Ireland to extradite man to France over 1996 murder

18th March 2011, Comments 0 comments

Ireland's High Court ruled on Friday that a British man can be extradited to France for questioning about the 1996 murder of the wife of a French film producer.

Ian Bailey, 54, was the subject of a European arrest warrant over the death of Sophie Toscan du Plantier, 39, the wife of the late Daniel Toscan du Plantier, the former chief of France's Gaumont film studios.

She was found beaten to death on December 23, 1996 in County Cork in southern Ireland, close to her holiday home. Bailey has always maintained his innocence.

"I am satisfied that there is no reason why surrender must be refused," judge Michael Peart said.

He deferred the formal extradition order until next Tuesday to give Bailey's lawyers time to consider an appeal.

Bailey, dressed in a sombre suit and red tie, stood hand in hand with his partner after the hearing but made no comment to reporters outside the high court.

His lawyer Frank Buttimer said they would study the ruling before deciding whether to appeal.

"The judgment of the court runs for approximately 60 pages. It's a very detailed judgement. We will have to take our time to analyse the judgment and and consider the implications," Buttimer said.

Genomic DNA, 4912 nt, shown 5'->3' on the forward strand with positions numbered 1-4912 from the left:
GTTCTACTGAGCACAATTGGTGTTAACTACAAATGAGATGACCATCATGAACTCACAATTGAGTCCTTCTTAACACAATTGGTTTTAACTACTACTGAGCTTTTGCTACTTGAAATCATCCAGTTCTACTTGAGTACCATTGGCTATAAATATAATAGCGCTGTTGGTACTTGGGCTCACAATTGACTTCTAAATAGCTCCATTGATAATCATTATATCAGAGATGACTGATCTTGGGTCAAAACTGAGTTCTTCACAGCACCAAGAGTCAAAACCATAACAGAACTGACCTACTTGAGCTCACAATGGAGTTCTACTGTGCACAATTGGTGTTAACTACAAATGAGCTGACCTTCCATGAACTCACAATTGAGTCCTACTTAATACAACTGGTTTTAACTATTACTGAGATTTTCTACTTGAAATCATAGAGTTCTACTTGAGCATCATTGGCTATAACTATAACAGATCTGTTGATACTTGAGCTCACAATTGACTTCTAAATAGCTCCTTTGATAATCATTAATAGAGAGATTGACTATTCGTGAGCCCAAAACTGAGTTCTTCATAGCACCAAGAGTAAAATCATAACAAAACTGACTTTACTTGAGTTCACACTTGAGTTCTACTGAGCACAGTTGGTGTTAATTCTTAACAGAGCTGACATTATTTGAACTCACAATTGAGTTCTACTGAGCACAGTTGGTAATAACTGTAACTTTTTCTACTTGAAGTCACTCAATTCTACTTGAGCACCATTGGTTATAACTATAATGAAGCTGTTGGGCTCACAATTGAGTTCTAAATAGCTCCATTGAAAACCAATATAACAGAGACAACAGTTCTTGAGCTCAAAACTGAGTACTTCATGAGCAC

Alain Spilliaert, the lawyer for the victim's family, said the judge had ruled that there were "serious and consistent justifications for questioning Ian Bailey."

Jean-Pierre Gazeau, the victim's uncle, said they were "deeply satisfied" but that "there is still a long way to go."

No one has ever been charged with du Plantier's killing.

Irish police questioned Bailey, a former journalist, twice but released him without charge on both occasions.

The Irish police file on the murder investigation was handed over to French authorities in 2008 in an unusual move that was cleared by an Irish judge.

Toscan du Plantier's body, in nightclothes and boots, was discovered by a neighbour on a lane. A preliminary inquest heard that she had suffered severe head and facial injuries caused by a blunt instrument.

No murder weapon was ever found.

Her husband -- whose productions included Peter Greenaway's 1989 film "The Cook, the Thief, his Wife and her Lover" -- died in February 2003 while attending the Berlin film festival. He was 61.

© 2011 AFP

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